At the age of 17, Cabelli was deported with her mother from Thessaloniki, Greece—known to Jews as Salonika—to Auschwitz in 1943. Upon arrival, a Nazi guard saved Cabelli by pulling her off the truck she and her mother had been instructed to board, but her mother was taken to the gas chambers. “See the smoke?” an SS officer asked her a few days later. “That’s your mother.”

Her younger brother was taken by the Nazis into the mountains of Greece to extract lime; he was never heard from again. Her older brother, taken to Auschwitz a few weeks before Cabelli, was subjected to Nazi medical experiments there. “The doctors had an opportunity to practice whatever they wanted,” she said in a recent interview. “They took young women and cut them open without putting them to sleep. They cut off my brother’s [testicles].”

Assigned to work in a barrack that doubled as a hospital, Cabelli’s job in Auschwitz was to dispose of the dead. “A person who came into a hospital never left,” she said. “Every morning we had to take out the dead. There were women who weren’t dead yet. [They were] dying. But parts of their bodies were eaten by rats.”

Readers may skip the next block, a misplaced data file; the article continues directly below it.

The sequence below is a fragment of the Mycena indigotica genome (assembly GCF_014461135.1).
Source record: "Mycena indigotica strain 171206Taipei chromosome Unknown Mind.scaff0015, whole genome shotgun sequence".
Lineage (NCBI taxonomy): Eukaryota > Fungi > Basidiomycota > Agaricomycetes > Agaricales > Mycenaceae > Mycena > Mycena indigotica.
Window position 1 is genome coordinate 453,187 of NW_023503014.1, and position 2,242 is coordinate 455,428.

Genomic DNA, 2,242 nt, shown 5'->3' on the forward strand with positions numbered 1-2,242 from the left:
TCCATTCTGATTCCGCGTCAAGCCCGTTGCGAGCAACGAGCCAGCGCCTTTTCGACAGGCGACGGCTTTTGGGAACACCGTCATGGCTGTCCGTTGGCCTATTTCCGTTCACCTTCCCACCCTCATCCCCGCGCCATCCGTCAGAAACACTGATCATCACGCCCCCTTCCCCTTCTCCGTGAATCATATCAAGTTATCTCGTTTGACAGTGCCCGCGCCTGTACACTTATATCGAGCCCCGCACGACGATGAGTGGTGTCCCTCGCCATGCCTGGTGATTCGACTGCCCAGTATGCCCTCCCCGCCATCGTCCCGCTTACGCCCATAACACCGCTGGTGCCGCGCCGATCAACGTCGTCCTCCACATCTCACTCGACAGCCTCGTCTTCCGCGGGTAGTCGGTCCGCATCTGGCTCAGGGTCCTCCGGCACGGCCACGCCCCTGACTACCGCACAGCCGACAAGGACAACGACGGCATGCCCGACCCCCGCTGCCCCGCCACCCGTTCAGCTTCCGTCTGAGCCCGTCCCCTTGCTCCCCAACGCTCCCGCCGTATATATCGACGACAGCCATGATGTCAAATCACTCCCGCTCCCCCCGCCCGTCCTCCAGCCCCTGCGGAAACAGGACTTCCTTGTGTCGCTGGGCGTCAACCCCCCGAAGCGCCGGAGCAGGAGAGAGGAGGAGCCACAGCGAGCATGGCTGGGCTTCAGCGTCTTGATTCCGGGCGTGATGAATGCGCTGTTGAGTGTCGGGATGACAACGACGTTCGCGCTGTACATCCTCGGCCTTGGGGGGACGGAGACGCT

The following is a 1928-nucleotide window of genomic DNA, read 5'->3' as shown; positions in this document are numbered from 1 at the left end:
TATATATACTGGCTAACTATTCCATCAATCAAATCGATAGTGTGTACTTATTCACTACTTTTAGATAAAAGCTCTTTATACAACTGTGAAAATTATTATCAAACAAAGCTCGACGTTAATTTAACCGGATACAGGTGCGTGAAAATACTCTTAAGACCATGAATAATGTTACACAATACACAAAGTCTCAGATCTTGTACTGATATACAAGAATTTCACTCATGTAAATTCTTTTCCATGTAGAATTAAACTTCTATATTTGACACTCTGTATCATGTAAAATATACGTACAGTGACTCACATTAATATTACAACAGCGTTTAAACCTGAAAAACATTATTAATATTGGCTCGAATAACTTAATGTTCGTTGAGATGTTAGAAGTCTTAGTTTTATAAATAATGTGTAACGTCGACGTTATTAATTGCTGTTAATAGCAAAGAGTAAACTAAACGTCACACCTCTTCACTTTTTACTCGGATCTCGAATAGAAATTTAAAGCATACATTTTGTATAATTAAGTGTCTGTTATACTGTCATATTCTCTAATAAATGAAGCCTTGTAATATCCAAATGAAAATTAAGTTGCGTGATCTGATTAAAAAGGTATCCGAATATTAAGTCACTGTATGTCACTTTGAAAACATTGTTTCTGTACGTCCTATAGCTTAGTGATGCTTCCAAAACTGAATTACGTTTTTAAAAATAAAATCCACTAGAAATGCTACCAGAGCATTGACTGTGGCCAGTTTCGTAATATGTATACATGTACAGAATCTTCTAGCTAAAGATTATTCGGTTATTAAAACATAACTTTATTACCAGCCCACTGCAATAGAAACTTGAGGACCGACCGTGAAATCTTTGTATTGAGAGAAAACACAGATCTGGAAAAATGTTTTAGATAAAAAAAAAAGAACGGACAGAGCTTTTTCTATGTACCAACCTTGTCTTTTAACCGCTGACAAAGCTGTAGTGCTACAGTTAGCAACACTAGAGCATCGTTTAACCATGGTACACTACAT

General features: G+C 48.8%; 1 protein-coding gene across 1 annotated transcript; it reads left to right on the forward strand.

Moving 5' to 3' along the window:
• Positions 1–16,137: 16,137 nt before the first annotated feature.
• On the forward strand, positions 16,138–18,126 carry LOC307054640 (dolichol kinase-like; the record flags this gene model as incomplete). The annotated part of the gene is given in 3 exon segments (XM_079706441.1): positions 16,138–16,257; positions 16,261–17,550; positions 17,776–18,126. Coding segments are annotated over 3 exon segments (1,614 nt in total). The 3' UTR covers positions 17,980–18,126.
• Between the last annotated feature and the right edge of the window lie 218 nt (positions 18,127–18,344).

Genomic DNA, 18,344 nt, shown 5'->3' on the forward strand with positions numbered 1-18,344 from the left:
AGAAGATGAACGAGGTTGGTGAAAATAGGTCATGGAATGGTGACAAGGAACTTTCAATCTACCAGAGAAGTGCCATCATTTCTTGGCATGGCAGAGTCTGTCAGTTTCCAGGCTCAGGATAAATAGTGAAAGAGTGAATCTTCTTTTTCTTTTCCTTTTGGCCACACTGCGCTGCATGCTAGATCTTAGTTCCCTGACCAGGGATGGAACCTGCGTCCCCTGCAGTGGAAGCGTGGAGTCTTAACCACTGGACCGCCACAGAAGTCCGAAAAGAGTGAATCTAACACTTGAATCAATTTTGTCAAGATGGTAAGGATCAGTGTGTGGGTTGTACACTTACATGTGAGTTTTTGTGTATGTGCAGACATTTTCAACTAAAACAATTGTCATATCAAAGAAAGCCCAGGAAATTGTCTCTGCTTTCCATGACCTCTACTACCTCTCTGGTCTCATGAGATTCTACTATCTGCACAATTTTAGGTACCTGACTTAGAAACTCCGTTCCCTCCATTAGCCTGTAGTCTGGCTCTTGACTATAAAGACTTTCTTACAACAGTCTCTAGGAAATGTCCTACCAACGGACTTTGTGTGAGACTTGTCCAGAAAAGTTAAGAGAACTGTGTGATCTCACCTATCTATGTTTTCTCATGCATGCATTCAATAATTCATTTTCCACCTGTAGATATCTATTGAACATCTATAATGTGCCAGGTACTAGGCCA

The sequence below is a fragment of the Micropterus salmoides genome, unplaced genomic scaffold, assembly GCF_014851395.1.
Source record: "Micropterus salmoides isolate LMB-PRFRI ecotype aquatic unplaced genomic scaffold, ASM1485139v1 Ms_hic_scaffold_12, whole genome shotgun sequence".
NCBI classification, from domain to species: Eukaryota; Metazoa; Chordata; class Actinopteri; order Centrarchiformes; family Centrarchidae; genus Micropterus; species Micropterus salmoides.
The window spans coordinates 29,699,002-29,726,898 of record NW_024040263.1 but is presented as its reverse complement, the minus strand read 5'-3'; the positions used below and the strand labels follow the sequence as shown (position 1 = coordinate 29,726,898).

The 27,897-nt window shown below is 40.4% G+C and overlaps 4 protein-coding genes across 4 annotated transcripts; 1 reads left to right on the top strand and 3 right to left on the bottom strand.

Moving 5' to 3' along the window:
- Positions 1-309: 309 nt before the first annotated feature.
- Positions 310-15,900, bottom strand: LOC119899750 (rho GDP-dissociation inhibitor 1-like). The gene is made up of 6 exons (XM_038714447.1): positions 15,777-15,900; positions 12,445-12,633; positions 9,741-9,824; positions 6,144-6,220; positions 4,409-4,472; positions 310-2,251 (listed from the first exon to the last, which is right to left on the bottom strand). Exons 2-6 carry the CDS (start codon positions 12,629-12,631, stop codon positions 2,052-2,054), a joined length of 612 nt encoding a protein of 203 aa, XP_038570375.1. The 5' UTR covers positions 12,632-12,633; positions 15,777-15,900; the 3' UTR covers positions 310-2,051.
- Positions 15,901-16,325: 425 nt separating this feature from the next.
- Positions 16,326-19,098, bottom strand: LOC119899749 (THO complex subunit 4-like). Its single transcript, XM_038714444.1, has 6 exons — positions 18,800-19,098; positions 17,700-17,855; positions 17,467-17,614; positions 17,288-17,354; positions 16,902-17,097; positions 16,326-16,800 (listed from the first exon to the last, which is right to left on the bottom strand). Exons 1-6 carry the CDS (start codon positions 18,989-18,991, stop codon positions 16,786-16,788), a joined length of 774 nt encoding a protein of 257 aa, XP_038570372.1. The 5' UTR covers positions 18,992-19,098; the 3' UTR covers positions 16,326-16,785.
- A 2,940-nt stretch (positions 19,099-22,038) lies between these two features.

With the advance of Soviet troops in January 1945, Cabelli was sent on a death march along with many others. “For days we marched through the snow,” she recalled, in temperatures as low as 15 below zero Celsius. “Many died. When you couldn’t walk, the Germans shot you.” After passing through Ravensbrück, where she had to fight for food, and Malchow, where she worked making matches, Annette suddenly found herself free: The Nazis accompanying them on her third death march had disappeared into the night. “Are we finally liberated?” the women asked each other.